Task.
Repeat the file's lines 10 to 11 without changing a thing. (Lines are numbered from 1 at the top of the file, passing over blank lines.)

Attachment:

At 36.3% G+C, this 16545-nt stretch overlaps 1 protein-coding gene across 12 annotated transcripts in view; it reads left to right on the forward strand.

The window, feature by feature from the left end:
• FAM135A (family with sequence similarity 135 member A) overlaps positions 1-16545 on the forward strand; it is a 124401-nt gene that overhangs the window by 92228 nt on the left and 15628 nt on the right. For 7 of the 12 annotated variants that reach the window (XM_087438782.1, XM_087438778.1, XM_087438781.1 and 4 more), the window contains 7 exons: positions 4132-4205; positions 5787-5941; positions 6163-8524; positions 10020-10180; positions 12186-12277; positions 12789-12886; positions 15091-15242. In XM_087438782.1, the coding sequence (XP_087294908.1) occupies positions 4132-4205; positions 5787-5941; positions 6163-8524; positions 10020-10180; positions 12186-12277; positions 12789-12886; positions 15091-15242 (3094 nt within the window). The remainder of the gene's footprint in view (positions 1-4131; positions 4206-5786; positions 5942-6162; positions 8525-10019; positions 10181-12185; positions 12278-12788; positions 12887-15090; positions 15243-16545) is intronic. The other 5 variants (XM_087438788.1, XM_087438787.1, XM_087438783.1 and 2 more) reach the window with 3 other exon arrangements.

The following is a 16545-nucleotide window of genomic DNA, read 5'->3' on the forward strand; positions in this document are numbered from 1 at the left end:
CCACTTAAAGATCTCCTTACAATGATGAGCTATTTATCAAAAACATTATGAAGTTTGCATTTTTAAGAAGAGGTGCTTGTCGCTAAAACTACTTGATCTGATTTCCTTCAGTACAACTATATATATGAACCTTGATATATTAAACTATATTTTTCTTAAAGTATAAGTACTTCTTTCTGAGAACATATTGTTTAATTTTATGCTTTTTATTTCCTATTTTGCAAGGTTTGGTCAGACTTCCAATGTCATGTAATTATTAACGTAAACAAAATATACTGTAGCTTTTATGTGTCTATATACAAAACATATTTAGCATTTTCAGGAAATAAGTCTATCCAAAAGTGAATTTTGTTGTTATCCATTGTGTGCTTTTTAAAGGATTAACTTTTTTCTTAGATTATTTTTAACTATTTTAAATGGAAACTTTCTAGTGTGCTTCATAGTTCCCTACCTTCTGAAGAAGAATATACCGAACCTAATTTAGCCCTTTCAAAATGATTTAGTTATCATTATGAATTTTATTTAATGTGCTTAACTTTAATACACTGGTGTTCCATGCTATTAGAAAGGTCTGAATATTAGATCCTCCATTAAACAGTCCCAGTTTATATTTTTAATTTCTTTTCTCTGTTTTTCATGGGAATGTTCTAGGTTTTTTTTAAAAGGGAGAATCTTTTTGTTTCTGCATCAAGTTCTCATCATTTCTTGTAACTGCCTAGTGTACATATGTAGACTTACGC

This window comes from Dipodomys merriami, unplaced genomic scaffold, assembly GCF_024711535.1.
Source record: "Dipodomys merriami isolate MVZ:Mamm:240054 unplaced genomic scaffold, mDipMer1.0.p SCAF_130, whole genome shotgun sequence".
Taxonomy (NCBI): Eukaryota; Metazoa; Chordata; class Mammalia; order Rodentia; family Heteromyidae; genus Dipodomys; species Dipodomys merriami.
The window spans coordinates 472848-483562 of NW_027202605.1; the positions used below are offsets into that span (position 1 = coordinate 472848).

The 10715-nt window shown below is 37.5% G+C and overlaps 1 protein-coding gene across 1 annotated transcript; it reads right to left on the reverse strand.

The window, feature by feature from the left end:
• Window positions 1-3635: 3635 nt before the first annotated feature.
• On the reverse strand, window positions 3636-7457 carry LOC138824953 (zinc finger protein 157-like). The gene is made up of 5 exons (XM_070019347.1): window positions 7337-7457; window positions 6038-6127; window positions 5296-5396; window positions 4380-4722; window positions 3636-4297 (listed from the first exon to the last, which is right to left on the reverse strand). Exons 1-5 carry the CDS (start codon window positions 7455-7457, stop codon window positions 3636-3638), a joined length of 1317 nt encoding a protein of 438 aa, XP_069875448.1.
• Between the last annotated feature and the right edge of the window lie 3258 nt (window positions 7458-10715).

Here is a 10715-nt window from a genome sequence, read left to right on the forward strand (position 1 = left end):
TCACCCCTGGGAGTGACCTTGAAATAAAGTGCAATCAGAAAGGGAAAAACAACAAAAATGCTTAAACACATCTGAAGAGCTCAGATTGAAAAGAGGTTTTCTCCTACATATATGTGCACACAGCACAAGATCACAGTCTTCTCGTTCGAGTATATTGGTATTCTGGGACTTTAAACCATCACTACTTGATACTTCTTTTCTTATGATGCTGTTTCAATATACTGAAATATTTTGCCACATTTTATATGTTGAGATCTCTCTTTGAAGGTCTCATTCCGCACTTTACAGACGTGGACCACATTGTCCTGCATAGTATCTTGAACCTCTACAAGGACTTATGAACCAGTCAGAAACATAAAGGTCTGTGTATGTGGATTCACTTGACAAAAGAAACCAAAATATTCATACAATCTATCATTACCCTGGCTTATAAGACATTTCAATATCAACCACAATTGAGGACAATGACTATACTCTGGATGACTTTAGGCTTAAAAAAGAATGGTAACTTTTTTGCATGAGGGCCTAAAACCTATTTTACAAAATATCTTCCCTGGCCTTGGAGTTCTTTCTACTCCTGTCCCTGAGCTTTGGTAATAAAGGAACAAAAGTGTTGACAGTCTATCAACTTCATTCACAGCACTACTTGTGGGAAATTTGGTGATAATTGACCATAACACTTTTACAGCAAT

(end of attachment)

The 10715-nt window shown below is 37.5% G+C and overlaps 1 protein-coding gene across 1 annotated transcript; it reads right to left on the reverse strand.

The window, feature by feature from the left end: